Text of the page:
Photo number seven, I just remember some of my stubbornness shining through again. That was at Round 1 where a muddy, sloppy weekend almost cost me my vision. I remember it being a very wet race track with standing water all over the place and rivers running down the track. I remember getting a good start but getting splashed a lot and using all of my tear-offs. So I took them off and rode 35 minutes with no goggles in a mud race, simply because I was in a podium position. I did not want to pull off and get new goggles. I wanted to start the season out on the right foot with a podium position, putting myself in championship contention right off the bat. In doing this I ended up scratching my eye balls very badly. I remember not being able to see going to staging for Moto 2 so that was a bit of a problem. It was so bad that I had trouble seeing well enough to get dressed for Moto 2. I’m not exaggerating at all, it was intense. During the first few laps of Moto 2, the same thing happened. I got a good start, got splashed and pulled my goggles off again! Looking back it was probably not the smartest thing I’ve ever done, but I did finish on the podium again starting my season out on the right foot. I remember going to the optometrist the following week. He couldn’t believe how badly my eyes were scratched, told me not to be so stubborn and to look out for my own health more than my racing,but that’s not who am!
This photo was taken at Sand Del Lee while I was trying to get a good lap time in practice. Maybe I was going a little too fast around the sweeper because I hit a big, round hay bale and moved it in about 10 feet into the middle of the track. It was a massive impact and I ended up breaking my collarbone. That’s always a frustrating feeling when you know that you broke a bone and the rest of your season is done. All the hard work and all the testing, just thrown right out the window. I guess in racing you have good days and bad days. This was most definitely a bad day for me.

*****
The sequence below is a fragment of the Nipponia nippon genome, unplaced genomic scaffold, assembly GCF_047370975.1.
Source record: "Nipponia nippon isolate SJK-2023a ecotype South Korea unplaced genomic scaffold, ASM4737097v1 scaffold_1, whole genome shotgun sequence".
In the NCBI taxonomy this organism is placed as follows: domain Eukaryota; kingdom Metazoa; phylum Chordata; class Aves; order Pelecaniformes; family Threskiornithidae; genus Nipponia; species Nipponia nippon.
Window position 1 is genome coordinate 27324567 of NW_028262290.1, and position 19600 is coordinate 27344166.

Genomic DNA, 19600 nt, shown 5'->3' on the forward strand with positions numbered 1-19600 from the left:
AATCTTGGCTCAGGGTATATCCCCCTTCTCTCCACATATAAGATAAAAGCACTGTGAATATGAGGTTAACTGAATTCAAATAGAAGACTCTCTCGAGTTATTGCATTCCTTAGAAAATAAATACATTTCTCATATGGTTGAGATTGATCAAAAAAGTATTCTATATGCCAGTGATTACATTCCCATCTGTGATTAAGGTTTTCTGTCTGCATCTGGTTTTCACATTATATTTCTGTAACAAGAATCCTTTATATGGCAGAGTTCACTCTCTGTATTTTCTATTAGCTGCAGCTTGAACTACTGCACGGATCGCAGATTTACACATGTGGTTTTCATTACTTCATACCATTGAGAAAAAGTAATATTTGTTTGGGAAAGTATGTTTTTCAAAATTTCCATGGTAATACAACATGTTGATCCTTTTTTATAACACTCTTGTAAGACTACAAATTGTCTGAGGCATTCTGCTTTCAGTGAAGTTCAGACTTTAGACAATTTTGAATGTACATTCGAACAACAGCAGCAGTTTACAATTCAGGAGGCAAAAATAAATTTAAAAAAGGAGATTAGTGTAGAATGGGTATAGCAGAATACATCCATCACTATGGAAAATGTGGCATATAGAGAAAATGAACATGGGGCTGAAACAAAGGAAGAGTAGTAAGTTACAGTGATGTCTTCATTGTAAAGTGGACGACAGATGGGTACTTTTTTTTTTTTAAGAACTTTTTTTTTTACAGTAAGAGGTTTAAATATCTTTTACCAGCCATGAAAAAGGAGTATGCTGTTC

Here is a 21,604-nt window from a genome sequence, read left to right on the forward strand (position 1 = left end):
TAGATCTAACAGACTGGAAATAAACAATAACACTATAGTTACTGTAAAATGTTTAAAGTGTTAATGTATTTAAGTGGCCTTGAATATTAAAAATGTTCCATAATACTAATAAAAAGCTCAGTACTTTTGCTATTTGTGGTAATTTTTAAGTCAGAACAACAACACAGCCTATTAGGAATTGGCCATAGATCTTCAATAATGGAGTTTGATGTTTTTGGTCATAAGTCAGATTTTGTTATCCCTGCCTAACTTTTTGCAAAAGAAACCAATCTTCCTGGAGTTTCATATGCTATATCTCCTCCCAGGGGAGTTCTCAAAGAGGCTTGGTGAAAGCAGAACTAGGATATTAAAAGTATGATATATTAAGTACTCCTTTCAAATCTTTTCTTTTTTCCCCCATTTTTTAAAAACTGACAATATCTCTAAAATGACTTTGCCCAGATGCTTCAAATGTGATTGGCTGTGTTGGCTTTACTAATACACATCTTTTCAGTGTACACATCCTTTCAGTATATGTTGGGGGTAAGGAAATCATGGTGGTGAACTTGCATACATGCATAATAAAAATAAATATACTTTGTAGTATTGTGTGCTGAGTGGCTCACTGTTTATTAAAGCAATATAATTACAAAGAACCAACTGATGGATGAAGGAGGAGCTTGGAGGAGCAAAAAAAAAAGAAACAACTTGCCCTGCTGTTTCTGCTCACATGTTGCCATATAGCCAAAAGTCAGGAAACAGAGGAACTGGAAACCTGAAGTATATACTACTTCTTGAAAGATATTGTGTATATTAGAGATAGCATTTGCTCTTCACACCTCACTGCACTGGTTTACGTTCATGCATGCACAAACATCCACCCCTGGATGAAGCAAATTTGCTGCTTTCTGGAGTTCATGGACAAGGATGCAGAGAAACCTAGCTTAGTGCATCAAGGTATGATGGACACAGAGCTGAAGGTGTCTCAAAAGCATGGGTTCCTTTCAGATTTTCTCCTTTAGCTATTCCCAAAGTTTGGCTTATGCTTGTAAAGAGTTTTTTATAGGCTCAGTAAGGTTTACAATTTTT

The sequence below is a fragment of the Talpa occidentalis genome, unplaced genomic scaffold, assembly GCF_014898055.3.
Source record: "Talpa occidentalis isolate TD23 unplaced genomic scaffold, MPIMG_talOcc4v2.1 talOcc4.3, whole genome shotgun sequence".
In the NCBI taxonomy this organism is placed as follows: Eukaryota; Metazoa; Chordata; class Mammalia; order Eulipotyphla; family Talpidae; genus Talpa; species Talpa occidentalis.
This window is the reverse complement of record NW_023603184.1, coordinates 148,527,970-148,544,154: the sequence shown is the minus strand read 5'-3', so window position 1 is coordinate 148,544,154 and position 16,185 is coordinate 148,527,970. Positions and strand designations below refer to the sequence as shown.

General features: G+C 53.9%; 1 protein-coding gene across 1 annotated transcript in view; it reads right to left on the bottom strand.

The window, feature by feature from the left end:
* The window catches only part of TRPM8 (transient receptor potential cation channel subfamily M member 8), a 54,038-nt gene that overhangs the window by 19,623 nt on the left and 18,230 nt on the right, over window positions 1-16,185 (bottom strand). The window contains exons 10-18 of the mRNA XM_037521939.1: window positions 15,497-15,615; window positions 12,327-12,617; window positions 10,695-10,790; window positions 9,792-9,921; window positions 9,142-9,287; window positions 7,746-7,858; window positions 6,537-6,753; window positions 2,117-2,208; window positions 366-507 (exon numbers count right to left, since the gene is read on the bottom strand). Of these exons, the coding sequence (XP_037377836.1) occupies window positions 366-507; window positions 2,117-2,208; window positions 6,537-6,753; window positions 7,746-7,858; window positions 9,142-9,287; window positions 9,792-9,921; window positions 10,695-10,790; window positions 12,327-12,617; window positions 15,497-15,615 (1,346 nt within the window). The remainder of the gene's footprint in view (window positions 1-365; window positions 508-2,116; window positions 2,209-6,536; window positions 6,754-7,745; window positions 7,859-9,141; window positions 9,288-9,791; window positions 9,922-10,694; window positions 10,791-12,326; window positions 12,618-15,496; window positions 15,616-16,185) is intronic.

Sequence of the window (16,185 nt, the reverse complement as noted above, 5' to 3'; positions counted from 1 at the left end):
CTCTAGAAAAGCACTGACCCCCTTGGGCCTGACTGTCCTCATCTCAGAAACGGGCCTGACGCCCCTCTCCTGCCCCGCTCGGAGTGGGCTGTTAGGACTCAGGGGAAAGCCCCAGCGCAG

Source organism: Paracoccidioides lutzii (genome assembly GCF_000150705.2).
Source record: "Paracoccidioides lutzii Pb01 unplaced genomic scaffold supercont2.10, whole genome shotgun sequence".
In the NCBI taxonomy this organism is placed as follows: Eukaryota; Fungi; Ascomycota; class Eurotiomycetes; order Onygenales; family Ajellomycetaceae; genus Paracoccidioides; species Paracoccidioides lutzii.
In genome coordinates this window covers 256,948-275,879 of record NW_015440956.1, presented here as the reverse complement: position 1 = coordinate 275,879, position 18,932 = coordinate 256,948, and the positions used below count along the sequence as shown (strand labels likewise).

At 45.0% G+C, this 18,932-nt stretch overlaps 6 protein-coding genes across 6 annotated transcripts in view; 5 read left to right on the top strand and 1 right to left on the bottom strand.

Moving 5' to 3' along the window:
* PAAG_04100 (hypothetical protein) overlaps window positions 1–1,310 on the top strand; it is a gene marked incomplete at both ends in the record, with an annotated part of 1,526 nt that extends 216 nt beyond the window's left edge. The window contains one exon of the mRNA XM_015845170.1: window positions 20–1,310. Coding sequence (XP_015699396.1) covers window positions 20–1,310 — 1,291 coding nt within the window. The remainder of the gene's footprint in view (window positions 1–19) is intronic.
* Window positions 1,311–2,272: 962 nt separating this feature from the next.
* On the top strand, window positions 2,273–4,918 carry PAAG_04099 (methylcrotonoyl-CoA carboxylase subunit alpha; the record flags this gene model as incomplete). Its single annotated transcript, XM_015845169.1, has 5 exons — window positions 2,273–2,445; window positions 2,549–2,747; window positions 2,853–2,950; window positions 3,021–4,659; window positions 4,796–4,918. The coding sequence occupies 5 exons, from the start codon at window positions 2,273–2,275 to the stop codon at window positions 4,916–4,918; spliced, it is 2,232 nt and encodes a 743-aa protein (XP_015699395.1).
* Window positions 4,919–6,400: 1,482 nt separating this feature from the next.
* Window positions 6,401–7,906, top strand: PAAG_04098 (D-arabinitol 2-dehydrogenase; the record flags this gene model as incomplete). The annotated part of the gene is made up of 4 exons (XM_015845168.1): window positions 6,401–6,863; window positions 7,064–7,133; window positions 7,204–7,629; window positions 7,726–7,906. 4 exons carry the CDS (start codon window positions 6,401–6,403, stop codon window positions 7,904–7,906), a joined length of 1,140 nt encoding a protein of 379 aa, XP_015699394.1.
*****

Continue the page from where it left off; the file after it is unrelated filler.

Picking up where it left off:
This photo puts a smile on my face and I really like looking at it. Just knowing what I did in my career and to end up with the King of Walton sword was very memorable. That’s always such a prestigious race and there’s only a handful of people that have ever won it. I’m glad to be in that category and I still have the sword hanging in my house. I remember the time I wanted it really badly, and I had to bulldog through because Dusty Klatt was on his game that year. He did not make that day very easy for me to come out on top. The one other interesting fact is I had the championship more or less won the week prior with a 40 point lead going into the last round, but before that day of racing was over, mechanical issues forced me to DNS both motos, giving up my 40 point lead, and ultimately my championship.
This awesome photo was again taken at Round 1 in Nanaimo. There was a lot of hype surrounding Mike Alessi coming to our series and being one of the championship contenders. I guess I wanted to let him know it wasn’t going to be an easy year for him. So coming into the first turn in Moto 1 of the season, I decided to be a little aggressive. I remember everyone saying he was the holeshot king, but I felt like I was pretty good at starting too. These are the types of moments that racers live for, two riders going for the same real estate and not wanting to shut off. For record, I ended up with the holeshot!